That’s why there’s one thing you can count on with people who want to fill you in on so-and-so’s latest escapade: they’re going to talk about you, too.
In my years as a pastor, there were plenty of people who talked about me when I wasn’t around. Although I gave them plenty of material, they tended to be people who’s self loathing was obvious.
One truth you’ll need to get used to is this: people will always think negatively about you. Most of the time they’ll find a willing ear that’s not yours. But their dark thoughts will have little to do with you, and more to do with their crappy view of themselves.
If you want to worry about the opinions of others, worry about the ones that come from people who love you, who know you – the people who have the guts to talk to you face to face about your crap.
The opinions of weak people aren’t worth your trouble.
How To Change
But that means we’re going to have to stop being weak people.
Here’s a simple truth I think no one can argue: the more we take comfort in the faults of others, the more we’ll worry about what people are thinking about our own.
Wanna stop worrying about all this? Stop having negative thoughts about others. Give people the benefit of the doubt, understand the personal hell most people live under that drives them to do stupid things.
And remember – when God gives a final tally of our fuckups, we’re all going to have the same score.
But if you’re someone who doesn’t like yourself, you’re someone who’s been feeding on the fuckups of others for most of your life. Stepping away from this table will be nigh unto impossible. It’s a staple of your emotional diet and, like any addiction, will damn near kill you if you try to get rid of it.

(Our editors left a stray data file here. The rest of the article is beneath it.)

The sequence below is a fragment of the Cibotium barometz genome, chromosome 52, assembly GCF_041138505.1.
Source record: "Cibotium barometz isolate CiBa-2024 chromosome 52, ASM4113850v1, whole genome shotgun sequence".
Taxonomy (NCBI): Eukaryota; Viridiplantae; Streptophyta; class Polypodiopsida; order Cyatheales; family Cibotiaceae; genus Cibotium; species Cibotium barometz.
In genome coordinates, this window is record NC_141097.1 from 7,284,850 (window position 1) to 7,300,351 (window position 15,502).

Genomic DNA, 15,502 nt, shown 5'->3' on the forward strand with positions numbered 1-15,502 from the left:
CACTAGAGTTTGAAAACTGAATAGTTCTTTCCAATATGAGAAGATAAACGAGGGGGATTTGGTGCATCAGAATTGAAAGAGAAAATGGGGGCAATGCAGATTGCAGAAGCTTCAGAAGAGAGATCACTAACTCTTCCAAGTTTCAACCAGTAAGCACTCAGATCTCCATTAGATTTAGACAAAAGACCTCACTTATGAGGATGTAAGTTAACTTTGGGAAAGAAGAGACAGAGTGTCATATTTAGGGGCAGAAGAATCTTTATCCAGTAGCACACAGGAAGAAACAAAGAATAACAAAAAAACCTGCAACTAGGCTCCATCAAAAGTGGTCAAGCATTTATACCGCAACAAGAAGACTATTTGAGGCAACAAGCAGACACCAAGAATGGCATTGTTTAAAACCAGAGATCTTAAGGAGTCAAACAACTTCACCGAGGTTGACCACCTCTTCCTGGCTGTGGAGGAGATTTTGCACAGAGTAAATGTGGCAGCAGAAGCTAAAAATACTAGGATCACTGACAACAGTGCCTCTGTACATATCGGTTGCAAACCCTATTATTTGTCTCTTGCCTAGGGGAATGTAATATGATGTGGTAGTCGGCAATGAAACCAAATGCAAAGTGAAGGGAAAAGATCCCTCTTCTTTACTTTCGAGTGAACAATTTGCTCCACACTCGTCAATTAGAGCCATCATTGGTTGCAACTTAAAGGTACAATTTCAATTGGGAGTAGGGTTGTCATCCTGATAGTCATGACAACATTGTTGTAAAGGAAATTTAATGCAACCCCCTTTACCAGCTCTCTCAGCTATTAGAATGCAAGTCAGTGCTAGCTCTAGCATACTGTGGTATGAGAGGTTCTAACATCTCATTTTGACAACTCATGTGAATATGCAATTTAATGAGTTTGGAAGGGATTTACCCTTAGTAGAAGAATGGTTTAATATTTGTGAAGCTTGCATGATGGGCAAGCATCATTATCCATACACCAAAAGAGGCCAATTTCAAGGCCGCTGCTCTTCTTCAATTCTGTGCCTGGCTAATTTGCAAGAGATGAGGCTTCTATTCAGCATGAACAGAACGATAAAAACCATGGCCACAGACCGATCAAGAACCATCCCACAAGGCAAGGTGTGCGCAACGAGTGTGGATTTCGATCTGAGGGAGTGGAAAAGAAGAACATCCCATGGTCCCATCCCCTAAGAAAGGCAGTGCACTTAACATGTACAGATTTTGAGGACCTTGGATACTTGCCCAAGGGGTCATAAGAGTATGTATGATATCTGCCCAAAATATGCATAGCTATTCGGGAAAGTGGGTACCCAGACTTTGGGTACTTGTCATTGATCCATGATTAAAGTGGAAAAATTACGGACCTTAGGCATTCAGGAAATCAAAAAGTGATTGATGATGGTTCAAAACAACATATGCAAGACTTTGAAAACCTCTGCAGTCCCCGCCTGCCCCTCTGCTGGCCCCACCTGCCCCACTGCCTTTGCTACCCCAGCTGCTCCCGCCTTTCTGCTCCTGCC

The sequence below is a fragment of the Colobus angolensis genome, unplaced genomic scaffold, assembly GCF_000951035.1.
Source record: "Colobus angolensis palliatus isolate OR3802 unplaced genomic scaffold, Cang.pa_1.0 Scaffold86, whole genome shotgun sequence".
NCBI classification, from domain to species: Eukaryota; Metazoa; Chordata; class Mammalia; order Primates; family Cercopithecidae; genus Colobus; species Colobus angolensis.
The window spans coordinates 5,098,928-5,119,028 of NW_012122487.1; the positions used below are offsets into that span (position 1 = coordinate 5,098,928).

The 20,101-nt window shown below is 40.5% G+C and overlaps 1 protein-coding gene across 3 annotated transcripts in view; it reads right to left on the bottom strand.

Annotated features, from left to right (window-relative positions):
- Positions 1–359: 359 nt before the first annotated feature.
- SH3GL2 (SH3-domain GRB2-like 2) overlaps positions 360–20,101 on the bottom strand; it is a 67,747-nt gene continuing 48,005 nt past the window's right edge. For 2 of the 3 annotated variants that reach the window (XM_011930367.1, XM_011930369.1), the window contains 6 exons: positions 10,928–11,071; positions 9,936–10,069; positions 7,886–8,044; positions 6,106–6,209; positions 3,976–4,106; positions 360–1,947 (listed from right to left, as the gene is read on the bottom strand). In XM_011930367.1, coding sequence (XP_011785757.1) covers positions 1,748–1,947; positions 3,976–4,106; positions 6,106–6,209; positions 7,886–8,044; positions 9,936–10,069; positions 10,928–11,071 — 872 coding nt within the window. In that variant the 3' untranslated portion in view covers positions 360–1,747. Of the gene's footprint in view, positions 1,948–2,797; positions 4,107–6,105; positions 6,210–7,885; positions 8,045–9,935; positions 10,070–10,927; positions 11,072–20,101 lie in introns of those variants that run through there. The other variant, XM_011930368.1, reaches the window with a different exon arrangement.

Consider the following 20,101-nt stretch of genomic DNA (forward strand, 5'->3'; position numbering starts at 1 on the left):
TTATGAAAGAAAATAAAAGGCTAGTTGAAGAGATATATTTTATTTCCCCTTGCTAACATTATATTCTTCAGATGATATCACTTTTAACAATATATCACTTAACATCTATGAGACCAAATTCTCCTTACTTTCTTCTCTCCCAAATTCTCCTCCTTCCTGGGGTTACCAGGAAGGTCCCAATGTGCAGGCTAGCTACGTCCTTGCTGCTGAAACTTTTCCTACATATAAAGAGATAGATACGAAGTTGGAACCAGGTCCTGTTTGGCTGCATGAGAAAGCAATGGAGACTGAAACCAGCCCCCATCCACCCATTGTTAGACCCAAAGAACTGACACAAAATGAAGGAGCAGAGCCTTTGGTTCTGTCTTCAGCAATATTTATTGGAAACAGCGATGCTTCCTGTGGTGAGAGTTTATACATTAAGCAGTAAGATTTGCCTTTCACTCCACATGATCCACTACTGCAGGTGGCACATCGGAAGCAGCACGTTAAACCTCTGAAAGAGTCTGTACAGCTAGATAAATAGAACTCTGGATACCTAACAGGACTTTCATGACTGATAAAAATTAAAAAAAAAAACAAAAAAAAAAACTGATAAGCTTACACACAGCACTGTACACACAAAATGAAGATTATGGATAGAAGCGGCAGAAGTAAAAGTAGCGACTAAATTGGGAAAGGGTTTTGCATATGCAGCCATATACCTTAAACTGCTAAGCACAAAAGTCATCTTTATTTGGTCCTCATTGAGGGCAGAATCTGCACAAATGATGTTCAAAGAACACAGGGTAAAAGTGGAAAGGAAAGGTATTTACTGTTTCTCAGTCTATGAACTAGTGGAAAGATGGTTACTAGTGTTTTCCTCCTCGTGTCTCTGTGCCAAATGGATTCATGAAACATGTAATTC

On thing that’s helped me to get rid of it is to replace it with something better.
So, I started to pray for people.
Yep, I said it, sorry – that’s what Jesus said I’m supposed to do. Hang with me here.
When this comes up, I try to stop the urge to judge, and instead pray my victim’s health, their well being, their career. If I see them with kids I think about how hard that journey is. Praying lets me replace the negative thoughts with something good that extends beyond “me” into the life of someone else.
As MLK Jr. said, darkness can’t stand light, so the dark thoughts haul ass.
When I manage this, it’s almost immediately apparent that having good thoughts about someone, or hoping that they’re OK, or wishing good for them feels way better than downgrading them for doing something I’ve done a thousand times.
On my bad days I don’t do well, but I succeed more than I used to, so I guess that’s a victory of sorts.
And my worrying has gone way down. When I screw up, I’m more likely to extend the same benevolence to myself that I’ve extended to others. It’s almost as if someone else’s screw up is an opportunity to take one more step out of this tomb.
Now, when I hear through the grapevine that someone’s talking about me, or when I worry about the thoughts that someone else is thinking, I have enough tools and enough experience to talk myself through what’s really happening – unless I’m tired, then I judge them back.
Overall, the freedom that’s come from this has been well worth the hard work required to worry a bit less about what others are thinking, and get on with things that are more worthy of my emotional energy.